Story URL: http://news.medill.northwestern.edu/chicago/news.aspx?id=214328
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United Wi-Fi

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United Airlines' new satellite Wi-Fi system allows passengers to connect to the Internet during transoceanic flights via laptops, smartphones and tablets.


United Airlines offers new optional services

by Aubrey Pringle
Jan 22, 2013


United's optional services: How much are we talking?

 

In-flight Wi-Fi rates per flight:

Standard speed - $3.99-$14.99

Accelerated speed - $5.99-$19.99

 

BagsVIP rates for deliveries within 40 miles: 

1 bag - $29.95

2 bags - $39.95

3-8 bags - $49.95

 


Travelers now have more amenities to choose from when they fly United Airlines. The company launched two new services in recent weeks in an effort to increase its non-ticket revenues – Wi-Fi on international flights and a luggage delivery program that allows travelers to skip baggage claim.

United is the first U.S.-based international carrier to upgrade to satellite Wi-Fi technology. Not only is the connection faster with Panasonic’s satellite Wi-Fi, but it also maintains Internet connection on long-haul international routes. The air-to-ground systems currently employed by other airlines lose connection when planes are over the ocean.

Last week Chicago-based United Airlines rolled out its first aircraft equipped with satellite-based Wi-Fi. It has announced plans to install it on 300 of its mainline aircraft by the end of the year.

United’s new BagsVIP program also adds to the company’s ancillary revenue, or revenue that comes from optional services.

BagsVIP allows travelers to bypass the baggage claim and have bags delivered directly to their final destination for a set fee so long as the destination is within 40 miles of the airport. United currently offers this service in six cities – Chicago, Los Angeles, Boston, Honolulu and Orlando – but has plans to expand its availability in the coming months.

Non-ticket revenues are becoming increasingly vital to airlines.

“Up until a few years ago, they were not a big part of income,” said airline expert Seth Kaplan.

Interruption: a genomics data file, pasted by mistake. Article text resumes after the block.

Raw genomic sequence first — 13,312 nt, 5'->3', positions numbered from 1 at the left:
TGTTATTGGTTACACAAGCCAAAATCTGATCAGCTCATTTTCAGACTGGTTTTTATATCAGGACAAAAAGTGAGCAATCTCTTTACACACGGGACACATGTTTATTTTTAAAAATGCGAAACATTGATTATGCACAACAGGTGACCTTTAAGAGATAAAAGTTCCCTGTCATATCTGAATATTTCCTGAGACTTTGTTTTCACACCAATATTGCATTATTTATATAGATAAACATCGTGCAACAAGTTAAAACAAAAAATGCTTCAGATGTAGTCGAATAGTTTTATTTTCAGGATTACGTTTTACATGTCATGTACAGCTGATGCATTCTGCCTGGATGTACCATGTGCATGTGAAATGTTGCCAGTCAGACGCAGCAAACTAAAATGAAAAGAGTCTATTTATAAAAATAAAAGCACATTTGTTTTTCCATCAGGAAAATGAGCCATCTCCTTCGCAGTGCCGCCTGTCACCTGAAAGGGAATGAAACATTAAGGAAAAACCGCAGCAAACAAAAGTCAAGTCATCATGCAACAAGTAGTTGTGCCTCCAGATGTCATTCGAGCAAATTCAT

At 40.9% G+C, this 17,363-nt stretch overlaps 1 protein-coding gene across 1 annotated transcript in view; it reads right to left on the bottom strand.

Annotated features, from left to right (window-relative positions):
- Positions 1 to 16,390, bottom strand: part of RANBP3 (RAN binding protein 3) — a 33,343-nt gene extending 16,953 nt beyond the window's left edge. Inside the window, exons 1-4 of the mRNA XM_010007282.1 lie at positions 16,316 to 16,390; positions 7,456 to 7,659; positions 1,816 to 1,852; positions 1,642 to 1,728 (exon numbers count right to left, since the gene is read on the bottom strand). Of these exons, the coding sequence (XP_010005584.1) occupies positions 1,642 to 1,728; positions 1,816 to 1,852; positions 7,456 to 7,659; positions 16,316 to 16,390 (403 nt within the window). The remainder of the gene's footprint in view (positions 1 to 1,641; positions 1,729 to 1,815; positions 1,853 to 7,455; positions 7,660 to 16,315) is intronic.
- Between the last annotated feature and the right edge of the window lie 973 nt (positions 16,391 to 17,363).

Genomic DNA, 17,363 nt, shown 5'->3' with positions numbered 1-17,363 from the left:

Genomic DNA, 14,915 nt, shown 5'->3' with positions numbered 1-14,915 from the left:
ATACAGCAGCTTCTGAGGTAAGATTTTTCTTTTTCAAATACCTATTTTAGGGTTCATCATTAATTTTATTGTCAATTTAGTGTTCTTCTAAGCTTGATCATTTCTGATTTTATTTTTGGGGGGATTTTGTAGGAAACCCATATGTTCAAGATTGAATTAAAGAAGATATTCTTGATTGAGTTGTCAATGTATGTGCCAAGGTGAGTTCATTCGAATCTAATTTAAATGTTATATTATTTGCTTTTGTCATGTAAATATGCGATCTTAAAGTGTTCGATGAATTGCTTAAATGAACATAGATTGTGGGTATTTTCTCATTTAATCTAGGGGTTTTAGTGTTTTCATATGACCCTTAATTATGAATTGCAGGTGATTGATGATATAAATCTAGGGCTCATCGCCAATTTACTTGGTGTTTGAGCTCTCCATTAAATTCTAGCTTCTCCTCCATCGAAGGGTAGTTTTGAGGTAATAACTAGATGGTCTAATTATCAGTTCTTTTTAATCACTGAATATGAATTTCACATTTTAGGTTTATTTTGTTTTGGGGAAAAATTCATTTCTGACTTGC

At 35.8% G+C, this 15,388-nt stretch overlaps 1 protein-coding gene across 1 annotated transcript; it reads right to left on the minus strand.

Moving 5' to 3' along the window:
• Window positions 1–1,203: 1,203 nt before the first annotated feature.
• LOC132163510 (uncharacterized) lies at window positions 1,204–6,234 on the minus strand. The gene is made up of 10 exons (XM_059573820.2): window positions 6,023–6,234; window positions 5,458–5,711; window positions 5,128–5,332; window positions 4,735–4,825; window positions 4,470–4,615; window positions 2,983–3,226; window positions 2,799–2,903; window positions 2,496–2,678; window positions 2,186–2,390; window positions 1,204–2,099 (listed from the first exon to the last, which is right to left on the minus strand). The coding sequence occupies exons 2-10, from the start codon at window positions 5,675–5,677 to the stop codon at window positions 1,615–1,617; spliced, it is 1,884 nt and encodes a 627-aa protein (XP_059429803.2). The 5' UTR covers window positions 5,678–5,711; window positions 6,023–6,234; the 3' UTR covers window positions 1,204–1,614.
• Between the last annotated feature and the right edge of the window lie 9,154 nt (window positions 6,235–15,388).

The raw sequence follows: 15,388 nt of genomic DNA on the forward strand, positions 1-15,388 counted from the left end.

But now ancillary revenues generate billions of dollars a year for the industry through fees for services such as checked baggage and in-flight snacks and meals.

Kaplan said United’s recent initiatives are a relatively low risk way to raise revenue because both services are completely new to customers.

“Passengers don’t like it when you take away something that used to be included [in ticket price] like checked bags,” Kaplan said. “But passengers don’t complain about paying for Wi-Fi because it’s not something they used to have to pay for.”

Fees from Wi-Fi and BagsVIP will not create nearly as much revenue as checked baggage, but they can still benefit the company.

“If you can market yourself as an airline that offers something that someone else doesn’t, you might get more customers by doing that,” Kaplan said.

The strategy can be a gamble, though, since its success ultimately hinges on whether consumers will be willing to pay extra for a given service.

Chicago businessman and frequent flier Terry Toth said he might pay for United’s new services but only under certain circumstances.

Toth has never paid for Wi-Fi on a flight before though he said being able to connect to the office during long international flights would have its advantages.

“I see the benefit from a business perspective,” Toth said.

When asked if he would use the BagsVIP service, Toth was wary, fearing that his bag might get lost.

“If I knew it could get there reliably, I would do it,” he said.

United may have to prove that its new services are worth the money before travelers decide to spend on them.

“When it comes to ancillary revenues, sometimes they stick and sometimes they don’t,” said Richard Aboulafia, an aviation consultant for Teal Group Corp. in Virginia.

Yet offering new services will rarely have a negative impact on a company, Aboulafia said. Creating more options for customers is typically beneficial. He expects United’s initiatives to pay off despite costs associated with the Wi-Fi system.

“We’re starting to get to the point where technology is paying for itself,” Aboulafia said.